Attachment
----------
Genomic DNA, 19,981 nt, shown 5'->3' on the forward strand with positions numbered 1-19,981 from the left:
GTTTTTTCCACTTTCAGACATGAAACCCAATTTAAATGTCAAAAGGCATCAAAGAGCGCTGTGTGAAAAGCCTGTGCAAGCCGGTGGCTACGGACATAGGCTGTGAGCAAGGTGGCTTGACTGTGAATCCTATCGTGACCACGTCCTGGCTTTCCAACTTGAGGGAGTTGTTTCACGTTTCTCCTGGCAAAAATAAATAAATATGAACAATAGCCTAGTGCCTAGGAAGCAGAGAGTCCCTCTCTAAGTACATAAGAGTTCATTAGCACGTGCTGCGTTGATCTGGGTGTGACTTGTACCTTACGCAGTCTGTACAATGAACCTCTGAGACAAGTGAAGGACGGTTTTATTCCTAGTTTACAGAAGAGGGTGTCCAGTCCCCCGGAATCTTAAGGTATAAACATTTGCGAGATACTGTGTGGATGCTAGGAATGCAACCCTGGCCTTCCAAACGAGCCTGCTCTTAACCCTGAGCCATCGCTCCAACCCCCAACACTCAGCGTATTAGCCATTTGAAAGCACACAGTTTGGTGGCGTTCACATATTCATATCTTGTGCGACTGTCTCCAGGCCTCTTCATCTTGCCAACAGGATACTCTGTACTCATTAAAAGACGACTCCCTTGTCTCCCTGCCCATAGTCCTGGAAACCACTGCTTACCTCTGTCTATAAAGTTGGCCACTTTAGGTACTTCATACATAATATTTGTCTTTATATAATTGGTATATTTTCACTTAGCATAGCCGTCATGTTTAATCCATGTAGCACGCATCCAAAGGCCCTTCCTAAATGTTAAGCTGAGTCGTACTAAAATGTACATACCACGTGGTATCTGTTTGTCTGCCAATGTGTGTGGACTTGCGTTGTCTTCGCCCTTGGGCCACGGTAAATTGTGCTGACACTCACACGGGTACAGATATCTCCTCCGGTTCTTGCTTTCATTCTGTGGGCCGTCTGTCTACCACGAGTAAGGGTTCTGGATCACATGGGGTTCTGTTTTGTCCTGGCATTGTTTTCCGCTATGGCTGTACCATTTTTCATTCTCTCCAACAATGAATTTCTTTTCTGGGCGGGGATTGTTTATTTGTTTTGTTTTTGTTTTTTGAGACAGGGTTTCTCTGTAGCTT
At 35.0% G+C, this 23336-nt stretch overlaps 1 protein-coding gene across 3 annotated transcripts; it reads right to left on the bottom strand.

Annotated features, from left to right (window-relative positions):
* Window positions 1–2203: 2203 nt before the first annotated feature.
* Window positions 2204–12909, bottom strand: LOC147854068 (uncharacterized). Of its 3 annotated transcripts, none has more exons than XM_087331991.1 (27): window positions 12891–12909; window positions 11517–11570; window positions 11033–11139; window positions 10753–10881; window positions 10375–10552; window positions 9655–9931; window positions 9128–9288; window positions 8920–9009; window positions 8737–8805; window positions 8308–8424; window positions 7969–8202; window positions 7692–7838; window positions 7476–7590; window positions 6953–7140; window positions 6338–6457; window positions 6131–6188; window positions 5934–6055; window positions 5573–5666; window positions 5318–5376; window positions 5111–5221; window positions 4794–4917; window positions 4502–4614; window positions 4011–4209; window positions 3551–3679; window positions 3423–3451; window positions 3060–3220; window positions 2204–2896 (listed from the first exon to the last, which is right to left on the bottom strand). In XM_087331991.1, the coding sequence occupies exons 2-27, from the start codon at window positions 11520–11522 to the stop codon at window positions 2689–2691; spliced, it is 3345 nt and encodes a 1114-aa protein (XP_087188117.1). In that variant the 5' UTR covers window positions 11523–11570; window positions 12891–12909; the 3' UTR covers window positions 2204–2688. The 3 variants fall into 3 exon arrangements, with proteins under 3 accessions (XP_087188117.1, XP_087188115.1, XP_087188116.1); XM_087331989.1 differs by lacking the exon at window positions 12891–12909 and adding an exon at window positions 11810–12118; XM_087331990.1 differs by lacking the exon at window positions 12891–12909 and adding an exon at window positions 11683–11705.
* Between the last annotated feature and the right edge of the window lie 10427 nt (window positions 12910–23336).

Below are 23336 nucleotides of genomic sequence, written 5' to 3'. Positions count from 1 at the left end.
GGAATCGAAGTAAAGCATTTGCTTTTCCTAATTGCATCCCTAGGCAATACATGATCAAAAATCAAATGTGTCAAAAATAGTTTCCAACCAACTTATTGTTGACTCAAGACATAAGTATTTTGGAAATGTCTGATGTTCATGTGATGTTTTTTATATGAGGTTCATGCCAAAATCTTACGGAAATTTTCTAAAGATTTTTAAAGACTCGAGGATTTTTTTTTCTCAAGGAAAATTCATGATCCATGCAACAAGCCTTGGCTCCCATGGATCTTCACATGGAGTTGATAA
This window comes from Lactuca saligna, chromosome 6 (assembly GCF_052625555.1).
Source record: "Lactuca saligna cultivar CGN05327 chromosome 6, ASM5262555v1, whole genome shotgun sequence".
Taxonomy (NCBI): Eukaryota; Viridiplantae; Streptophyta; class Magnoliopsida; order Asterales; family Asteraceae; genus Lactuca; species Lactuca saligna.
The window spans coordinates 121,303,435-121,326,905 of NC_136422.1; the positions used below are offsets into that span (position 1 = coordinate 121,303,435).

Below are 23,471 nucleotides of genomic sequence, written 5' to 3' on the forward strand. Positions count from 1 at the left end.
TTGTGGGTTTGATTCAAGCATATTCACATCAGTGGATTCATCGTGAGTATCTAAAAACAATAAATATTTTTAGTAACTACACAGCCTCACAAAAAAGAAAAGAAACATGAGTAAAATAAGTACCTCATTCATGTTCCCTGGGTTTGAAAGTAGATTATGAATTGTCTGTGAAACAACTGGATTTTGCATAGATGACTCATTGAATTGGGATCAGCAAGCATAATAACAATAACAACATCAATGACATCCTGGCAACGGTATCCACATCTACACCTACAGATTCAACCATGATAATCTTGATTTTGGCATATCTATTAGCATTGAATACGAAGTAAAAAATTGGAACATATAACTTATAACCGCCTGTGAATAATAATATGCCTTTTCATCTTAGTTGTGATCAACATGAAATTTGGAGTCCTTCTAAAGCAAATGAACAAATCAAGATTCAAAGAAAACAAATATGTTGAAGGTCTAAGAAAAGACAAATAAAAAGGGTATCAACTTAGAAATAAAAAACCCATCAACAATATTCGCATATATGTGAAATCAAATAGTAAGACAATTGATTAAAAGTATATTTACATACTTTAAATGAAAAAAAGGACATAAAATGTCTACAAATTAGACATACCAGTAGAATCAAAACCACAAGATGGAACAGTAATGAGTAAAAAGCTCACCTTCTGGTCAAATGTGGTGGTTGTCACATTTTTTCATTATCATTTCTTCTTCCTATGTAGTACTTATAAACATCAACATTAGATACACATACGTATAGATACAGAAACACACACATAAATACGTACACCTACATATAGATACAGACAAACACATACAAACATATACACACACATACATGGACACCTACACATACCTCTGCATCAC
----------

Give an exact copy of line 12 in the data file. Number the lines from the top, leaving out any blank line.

Taxonomy (NCBI): Eukaryota; Viridiplantae; Streptophyta; class Magnoliopsida; order Asterales; family Asteraceae; genus Lactuca; species Lactuca saligna.